Jason Hubert, Joan Cottrell
Conserving the genetic diversity within our tree species and the processes that determine it are important for sustainable forest management and increasing the resilience of Britain’s forests and woodlands. The genetic diversity within a tree species at any one time is the result of many dynamic processes, and it provides the source for future adapted trees and woodlands. Its importance is recognised in The UK Forestry Standard and forestry practitioners are encouraged to consider genetic diversity when managing forests and woodlands. One method of genetic conservation is to manage specific areas with the intention of allowing the full cycle of natural processes to occur. These areas are called gene conservation units. This Practice Note sets out what you need to do to establish a gene conservation unit and describes the recommended management approaches. Many woodlands may already be managed in a way that would make them suitable, but a more formal recognition of a network of gene conservation units allows for a more robust and quantifiable approach. The approach described here allows for a consistent method of selecting and describing units across the full range of a species and is compatible with the approach promoted across Europe.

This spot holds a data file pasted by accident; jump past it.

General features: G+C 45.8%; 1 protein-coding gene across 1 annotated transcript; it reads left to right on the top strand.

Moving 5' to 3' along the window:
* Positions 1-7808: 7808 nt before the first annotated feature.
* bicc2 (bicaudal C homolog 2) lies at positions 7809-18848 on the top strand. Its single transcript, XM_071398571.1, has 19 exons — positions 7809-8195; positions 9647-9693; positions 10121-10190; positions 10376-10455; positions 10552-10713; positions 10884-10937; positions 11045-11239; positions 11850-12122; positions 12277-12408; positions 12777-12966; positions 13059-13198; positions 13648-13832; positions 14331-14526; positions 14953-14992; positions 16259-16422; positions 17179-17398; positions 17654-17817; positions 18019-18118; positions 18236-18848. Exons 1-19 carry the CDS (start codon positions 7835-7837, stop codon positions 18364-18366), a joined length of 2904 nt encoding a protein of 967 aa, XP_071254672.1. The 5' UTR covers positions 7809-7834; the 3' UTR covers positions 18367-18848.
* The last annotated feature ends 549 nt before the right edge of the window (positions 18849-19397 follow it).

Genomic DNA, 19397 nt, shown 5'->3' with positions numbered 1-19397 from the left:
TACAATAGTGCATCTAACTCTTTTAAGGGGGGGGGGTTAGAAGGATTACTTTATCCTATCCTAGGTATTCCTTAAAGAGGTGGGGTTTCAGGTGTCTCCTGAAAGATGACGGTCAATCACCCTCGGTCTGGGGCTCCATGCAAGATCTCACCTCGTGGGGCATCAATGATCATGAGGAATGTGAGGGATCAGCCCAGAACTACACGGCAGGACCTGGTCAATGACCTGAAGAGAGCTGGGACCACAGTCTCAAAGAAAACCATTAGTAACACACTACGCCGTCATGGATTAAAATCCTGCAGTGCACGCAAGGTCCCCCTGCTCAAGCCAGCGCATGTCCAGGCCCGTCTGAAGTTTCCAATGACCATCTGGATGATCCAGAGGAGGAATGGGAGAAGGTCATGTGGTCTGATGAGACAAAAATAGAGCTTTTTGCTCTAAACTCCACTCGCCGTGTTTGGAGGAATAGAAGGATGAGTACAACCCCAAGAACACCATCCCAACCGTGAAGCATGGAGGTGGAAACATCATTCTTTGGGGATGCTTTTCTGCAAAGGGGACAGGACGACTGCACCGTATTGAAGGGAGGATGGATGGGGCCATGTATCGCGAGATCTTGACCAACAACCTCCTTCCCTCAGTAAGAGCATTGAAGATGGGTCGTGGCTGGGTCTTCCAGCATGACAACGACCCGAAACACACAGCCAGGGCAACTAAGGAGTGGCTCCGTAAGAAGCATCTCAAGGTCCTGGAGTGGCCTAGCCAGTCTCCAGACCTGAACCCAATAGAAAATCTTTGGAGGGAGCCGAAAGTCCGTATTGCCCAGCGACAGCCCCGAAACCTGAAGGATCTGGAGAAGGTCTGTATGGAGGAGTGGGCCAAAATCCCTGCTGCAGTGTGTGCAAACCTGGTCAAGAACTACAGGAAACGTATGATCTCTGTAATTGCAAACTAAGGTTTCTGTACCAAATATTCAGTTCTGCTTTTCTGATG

A4 | 6 pages | colour